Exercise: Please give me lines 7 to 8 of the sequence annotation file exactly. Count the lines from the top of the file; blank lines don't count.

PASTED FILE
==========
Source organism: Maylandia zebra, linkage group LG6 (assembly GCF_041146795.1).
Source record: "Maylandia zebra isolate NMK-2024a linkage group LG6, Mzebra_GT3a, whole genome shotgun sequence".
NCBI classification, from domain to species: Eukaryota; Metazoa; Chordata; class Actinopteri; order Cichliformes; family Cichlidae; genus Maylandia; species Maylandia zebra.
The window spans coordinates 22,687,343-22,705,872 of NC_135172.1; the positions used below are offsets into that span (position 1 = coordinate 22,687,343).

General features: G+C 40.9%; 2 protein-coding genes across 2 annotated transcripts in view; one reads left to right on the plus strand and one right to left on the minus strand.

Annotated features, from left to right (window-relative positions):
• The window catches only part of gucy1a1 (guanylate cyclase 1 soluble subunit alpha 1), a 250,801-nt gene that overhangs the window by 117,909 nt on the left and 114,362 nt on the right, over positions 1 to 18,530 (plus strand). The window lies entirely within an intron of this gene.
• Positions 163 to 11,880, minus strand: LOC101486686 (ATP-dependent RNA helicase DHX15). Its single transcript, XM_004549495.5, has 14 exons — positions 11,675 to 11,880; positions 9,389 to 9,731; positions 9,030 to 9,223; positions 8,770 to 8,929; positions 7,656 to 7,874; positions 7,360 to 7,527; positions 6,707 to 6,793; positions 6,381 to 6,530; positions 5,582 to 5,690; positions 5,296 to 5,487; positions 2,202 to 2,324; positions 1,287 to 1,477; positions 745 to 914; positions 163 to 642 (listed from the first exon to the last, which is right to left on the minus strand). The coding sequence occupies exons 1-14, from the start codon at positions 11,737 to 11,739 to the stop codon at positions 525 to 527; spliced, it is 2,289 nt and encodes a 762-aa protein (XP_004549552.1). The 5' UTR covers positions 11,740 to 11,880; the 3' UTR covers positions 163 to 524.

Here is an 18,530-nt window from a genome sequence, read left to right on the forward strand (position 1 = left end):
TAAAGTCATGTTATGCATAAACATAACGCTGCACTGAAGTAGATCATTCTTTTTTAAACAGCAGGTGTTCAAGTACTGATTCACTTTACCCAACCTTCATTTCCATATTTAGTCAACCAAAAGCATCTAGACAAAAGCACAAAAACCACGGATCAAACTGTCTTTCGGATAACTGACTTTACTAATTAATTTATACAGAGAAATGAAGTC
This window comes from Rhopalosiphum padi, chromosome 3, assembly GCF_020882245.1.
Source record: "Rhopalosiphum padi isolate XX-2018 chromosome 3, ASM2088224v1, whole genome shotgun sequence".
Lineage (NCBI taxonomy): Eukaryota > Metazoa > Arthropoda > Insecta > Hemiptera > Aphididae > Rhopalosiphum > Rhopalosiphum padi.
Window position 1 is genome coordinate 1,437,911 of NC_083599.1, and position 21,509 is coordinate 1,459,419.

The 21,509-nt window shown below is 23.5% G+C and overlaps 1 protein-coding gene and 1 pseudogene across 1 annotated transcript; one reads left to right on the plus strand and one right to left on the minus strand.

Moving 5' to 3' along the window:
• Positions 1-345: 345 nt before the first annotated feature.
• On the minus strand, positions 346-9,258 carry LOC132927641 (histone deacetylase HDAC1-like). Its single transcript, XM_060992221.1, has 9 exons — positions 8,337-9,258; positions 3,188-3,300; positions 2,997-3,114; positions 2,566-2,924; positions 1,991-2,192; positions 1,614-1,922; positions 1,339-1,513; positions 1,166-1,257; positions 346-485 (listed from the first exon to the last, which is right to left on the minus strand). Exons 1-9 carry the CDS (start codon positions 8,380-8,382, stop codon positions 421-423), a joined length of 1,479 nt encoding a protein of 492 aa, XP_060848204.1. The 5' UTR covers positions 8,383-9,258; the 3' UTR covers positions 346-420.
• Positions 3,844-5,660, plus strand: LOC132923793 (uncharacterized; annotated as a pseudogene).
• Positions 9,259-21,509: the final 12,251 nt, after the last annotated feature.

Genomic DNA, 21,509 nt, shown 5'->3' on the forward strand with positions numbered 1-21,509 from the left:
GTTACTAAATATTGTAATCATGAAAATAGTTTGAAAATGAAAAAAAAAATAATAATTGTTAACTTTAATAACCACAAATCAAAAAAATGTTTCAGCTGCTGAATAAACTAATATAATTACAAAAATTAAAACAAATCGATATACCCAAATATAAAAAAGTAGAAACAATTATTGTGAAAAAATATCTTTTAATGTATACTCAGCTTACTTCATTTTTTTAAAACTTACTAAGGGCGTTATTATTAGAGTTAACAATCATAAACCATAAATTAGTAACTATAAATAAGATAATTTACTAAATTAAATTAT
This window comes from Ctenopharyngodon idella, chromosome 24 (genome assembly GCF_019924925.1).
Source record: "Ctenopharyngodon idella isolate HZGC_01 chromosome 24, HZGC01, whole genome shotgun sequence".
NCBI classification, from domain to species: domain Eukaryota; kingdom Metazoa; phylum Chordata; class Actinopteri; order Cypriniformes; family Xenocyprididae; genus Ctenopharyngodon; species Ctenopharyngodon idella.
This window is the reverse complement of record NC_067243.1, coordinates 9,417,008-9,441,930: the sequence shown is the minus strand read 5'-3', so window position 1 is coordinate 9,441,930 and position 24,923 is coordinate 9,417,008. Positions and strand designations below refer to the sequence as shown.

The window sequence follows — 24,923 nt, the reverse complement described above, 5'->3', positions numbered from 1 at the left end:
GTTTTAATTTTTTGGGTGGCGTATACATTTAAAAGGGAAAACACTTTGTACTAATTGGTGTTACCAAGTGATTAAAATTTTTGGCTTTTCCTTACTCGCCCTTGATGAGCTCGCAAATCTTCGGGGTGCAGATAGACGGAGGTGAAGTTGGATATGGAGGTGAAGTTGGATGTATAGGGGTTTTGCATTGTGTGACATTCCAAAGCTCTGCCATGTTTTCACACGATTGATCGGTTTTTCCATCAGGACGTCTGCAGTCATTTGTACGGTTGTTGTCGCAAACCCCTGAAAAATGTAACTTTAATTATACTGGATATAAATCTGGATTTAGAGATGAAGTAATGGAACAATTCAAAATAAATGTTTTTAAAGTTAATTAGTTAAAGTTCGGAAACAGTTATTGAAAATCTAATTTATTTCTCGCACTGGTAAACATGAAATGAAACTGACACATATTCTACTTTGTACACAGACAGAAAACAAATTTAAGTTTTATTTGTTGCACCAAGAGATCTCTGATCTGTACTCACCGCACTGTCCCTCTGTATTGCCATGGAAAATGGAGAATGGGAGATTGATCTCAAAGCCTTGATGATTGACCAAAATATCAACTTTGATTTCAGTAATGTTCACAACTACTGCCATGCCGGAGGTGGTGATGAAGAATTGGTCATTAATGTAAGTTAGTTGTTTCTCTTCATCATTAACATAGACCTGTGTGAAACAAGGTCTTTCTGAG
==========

• The window catches only part of gucy1a1 (guanylate cyclase 1 soluble subunit alpha 1), a 250,801-nt gene that overhangs the window by 117,909 nt on the left and 114,362 nt on the right, over positions 1 to 18,530 (plus strand). The window lies entirely within an intron of this gene.
• Positions 163 to 11,880, minus strand: LOC101486686 (ATP-dependent RNA helicase DHX15). Its single transcript, XM_004549495.5, has 14 exons — positions 11,675 to 11,880; positions 9,389 to 9,731; positions 9,030 to 9,223; positions 8,770 to 8,929; positions 7,656 to 7,874; positions 7,360 to 7,527; positions 6,707 to 6,793; positions 6,381 to 6,530; positions 5,582 to 5,690; positions 5,296 to 5,487; positions 2,202 to 2,324; positions 1,287 to 1,477; positions 745 to 914; positions 163 to 642 (listed from the first exon to the last, which is right to left on the minus strand). The coding sequence occupies exons 1-14, from the start codon at positions 11,737 to 11,739 to the stop codon at positions 525 to 527; spliced, it is 2,289 nt and encodes a 762-aa protein (XP_004549552.1). The 5' UTR covers positions 11,740 to 11,880; the 3' UTR covers positions 163 to 524.